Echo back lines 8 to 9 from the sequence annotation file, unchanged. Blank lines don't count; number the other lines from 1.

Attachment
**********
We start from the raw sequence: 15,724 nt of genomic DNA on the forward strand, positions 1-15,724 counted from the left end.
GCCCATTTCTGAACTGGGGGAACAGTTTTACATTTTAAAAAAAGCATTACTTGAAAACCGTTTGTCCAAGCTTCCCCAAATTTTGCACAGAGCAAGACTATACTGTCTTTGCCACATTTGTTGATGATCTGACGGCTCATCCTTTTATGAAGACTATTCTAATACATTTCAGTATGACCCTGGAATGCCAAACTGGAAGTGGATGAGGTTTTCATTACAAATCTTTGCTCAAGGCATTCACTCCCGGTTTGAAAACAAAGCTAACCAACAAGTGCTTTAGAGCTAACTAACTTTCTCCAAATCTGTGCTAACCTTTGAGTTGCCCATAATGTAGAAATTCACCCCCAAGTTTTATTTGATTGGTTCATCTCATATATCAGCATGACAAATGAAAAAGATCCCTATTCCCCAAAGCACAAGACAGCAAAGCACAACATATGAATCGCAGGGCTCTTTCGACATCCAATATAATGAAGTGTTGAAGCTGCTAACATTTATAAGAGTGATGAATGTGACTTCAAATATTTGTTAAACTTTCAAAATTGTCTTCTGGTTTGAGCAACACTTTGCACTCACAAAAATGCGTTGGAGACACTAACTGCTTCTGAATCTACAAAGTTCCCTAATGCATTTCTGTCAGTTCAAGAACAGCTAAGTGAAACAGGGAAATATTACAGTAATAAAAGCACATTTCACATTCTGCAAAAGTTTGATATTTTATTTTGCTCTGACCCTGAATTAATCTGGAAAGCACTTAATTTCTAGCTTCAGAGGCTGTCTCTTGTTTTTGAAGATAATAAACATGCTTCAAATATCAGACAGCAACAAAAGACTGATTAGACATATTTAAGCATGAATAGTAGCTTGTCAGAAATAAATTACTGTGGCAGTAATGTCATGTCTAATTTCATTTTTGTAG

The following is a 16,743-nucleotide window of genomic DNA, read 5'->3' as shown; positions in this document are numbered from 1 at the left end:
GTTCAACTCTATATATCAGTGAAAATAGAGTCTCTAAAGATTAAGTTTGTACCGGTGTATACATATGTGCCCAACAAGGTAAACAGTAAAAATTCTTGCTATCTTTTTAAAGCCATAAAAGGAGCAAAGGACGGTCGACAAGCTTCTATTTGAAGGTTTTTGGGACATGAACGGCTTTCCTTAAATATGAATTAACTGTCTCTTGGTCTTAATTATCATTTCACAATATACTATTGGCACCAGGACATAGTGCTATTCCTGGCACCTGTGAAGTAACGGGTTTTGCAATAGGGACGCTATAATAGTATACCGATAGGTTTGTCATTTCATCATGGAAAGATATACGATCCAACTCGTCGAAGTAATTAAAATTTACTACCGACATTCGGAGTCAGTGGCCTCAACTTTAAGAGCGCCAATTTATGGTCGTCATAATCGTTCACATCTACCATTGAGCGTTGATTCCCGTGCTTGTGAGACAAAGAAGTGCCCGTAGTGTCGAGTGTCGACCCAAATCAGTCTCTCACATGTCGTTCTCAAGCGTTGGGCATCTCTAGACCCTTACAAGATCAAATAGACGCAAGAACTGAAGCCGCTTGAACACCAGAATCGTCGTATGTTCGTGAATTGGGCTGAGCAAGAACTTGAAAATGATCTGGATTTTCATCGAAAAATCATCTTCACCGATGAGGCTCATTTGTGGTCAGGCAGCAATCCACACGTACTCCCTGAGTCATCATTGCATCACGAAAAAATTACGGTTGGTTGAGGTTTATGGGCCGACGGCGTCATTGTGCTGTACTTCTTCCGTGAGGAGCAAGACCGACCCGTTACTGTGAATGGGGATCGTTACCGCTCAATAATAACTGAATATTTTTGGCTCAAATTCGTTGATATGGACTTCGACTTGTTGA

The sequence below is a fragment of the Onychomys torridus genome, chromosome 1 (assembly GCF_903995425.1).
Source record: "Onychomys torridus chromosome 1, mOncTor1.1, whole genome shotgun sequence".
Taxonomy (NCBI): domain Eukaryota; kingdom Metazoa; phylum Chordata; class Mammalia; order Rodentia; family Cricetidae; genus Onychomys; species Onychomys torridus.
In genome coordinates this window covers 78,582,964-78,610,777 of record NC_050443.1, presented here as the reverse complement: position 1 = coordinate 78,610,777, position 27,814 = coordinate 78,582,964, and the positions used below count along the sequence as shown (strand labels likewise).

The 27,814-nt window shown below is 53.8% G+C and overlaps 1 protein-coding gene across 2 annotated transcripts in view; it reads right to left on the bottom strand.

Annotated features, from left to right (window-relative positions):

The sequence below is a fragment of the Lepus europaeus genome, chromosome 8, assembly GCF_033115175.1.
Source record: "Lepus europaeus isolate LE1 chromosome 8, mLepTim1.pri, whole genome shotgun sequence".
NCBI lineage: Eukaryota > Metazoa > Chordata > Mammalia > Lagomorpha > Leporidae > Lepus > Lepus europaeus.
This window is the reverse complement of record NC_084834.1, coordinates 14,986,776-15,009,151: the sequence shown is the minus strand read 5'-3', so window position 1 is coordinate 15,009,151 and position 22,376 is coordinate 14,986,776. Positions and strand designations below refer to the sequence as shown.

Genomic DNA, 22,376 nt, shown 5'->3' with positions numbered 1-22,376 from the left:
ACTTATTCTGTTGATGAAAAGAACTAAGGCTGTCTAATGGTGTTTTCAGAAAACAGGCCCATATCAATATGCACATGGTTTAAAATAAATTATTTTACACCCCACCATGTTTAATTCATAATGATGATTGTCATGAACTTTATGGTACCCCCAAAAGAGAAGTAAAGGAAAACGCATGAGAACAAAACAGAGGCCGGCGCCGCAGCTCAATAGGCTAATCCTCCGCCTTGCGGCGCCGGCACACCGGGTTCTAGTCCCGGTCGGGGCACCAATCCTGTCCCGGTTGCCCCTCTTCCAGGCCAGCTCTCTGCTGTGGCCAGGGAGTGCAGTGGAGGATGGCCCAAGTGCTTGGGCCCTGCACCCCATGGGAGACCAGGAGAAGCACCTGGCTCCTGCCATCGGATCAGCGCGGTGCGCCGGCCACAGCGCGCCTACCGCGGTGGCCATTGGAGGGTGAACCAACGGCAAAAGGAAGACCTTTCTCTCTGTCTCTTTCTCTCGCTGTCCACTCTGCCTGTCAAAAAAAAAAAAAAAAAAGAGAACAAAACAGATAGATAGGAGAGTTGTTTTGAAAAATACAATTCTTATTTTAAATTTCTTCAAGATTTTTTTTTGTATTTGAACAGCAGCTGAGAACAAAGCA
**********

In genome coordinates this window covers 78,582,964-78,610,777 of record NC_050443.1, presented here as the reverse complement: position 1 = coordinate 78,610,777, position 27,814 = coordinate 78,582,964, and the positions used below count along the sequence as shown (strand labels likewise).

The 27,814-nt window shown below is 53.8% G+C and overlaps 1 protein-coding gene across 2 annotated transcripts in view; it reads right to left on the bottom strand.